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Picture of John Wilmot, 2nd Earl of Rochester, with monkey.

April 1, 1647
John Wilmot   (1647 - 1680)
Of Rochester and Rakes
by Steve King

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On this day in 1647 John Wilmot, 2nd Earl of Rochester and perhaps the most notorious of the Restoration rakes, was born. By poem and play, song and satire, maid and monkey -- some say he trained his monkey to excrete upon his guests, others say he merely encouraged it -- Rochester became the talk of town and Court. If, as Samuel Johnson said, he "blazed out his youth and health in lavish voluptuousness," he also wrote, said William Hazlitt, verses that "cut and sparkle like diamonds." The general view is that, were the diamonds not so dirty, Rochester might hold a place in Restoration poetry second only to Dryden.

Perhaps it was self-preservation which forced Rochester's poems to appear anonymously (or not at all) in his lifetime; perhaps he was not interested in literary fame: "I have seriously consider'd one thing," he wrote in a letter to a friend, "that [of] the three businesses of the age, women, politics and drinking, the last is the only exercise at which you and I have not prov'd ourselves fumblers." The anecdotal evidence suggests that this is over-modest, and if Rochester could drink he could also write about it:
    Vulcan, contrive me a cup
    As Nestor used of old;
    Show all thy skill to trim it up,
    Damask it round with gold.

    Make it so large that, filled with sack
    Up to the swelling brim,
    Vast toasts on the delicious lake
    Like ships at sea may swim....
This is the opening to "Upon His Drinking a Bowl"; the poem goes on to mention boys and women, or parts of women, in ways which guarantee its exclusion from most anthologies. Poems entitled "Signior Dildo" couldn't hope for a general readership, but there is such fresh wit and wording in many others that they deserve it. "Love a Woman! Y'are an Ass" begins one "Song"; "The Debauchee" begins, "I rise at eleven, I dine about two, / I get drunk before seven, and the next thing I do...." If the next things Rochester did are recalled accurately in "The Disabled Debauchee," there were few limits to them.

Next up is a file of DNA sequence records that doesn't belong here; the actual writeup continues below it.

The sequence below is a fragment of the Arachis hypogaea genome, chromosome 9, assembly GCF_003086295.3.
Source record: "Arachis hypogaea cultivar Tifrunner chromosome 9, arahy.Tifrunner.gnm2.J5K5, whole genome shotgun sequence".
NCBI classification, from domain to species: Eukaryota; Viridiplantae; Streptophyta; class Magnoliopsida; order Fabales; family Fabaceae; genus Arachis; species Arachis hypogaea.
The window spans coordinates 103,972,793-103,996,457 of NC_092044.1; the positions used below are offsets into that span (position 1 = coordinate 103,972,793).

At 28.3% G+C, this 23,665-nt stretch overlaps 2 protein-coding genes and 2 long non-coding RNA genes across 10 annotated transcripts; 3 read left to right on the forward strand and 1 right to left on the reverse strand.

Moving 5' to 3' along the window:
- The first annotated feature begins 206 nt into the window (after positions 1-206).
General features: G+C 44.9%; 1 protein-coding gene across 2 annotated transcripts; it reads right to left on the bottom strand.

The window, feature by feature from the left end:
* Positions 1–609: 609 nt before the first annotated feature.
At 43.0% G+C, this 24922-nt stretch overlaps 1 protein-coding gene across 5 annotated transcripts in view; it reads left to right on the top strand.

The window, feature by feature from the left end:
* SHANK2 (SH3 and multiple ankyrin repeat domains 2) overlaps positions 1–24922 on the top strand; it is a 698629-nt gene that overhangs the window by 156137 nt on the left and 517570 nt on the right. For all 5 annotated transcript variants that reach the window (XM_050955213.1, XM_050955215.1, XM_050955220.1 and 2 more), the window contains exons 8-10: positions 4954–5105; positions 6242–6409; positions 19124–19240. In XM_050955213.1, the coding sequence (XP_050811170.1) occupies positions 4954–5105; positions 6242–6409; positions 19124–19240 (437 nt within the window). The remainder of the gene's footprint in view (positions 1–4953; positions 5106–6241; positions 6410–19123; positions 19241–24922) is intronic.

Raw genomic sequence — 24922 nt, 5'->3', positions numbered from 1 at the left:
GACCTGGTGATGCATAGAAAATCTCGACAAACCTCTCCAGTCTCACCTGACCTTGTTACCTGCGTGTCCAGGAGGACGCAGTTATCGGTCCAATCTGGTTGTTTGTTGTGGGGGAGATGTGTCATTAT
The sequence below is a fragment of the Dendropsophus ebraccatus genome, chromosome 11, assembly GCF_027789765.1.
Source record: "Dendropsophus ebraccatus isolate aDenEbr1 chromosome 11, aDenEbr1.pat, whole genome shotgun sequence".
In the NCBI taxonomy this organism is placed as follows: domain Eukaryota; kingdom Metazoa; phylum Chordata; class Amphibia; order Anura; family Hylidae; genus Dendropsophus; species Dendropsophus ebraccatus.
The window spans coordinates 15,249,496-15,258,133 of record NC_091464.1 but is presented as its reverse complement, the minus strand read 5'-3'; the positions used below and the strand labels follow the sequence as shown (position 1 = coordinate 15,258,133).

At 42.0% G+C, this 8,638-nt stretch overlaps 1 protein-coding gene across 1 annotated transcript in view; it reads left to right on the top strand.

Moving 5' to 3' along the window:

But this is the point at which Rochester becomes a debate, and more interesting than any cartoon Restoration rake. Modern biographers and scholars, from Graham Greene (Lord Rochester's Monkey, 1974) to Germaine Greer (Earl of Rochester, 2000), find less biography in the poems than satiric poses and pokes -- a "lampoon ethos" aimed at a "target fop." And philosophy: in "Satyre Against Mankind" Rochester scoffs that he'd happily be his monkey, "Or anything but that vain animal, / Who is so proud of being rational." Ordinary reason makes man "This busy, pushing stirrer-up of doubt, / That frames deep mysteries, then finds them out"; Rochester's "reason" is simpler, and nobody's fool:
    My reason is my friend, yours is a cheat,
    Hunger calls out, my reason bids me eat;
    Perversely, yours your appetite does mock:
    This asks for food, that answers, 'what's o'clock.'
Such wit earned him the friendship and favor of Charles II, when it didn't earn him banishment -- once the Tower, for having staged the abduction of one beauty who later became his wife. His put-ons included dresses; on one elaborate and prolonged occasion he became the mountebank "Doctor Bendo," skilled in curing ladies' ailments and reading the stars. Aphra Behn, a friend and sometime lover, eulogized his daring and charm. She also wrote a prologue for his unfinished play, Valentinian, and had Elizabeth Barry, the actress Rochester had trained and the mistress to whom he was most devoted, deliver it. There must have been more than one wink exchanged by those present to hear it:
    Some beauties here I see,
    Though now demure, have felt his powerful charms,
    And languish'd in the circle of his arms....

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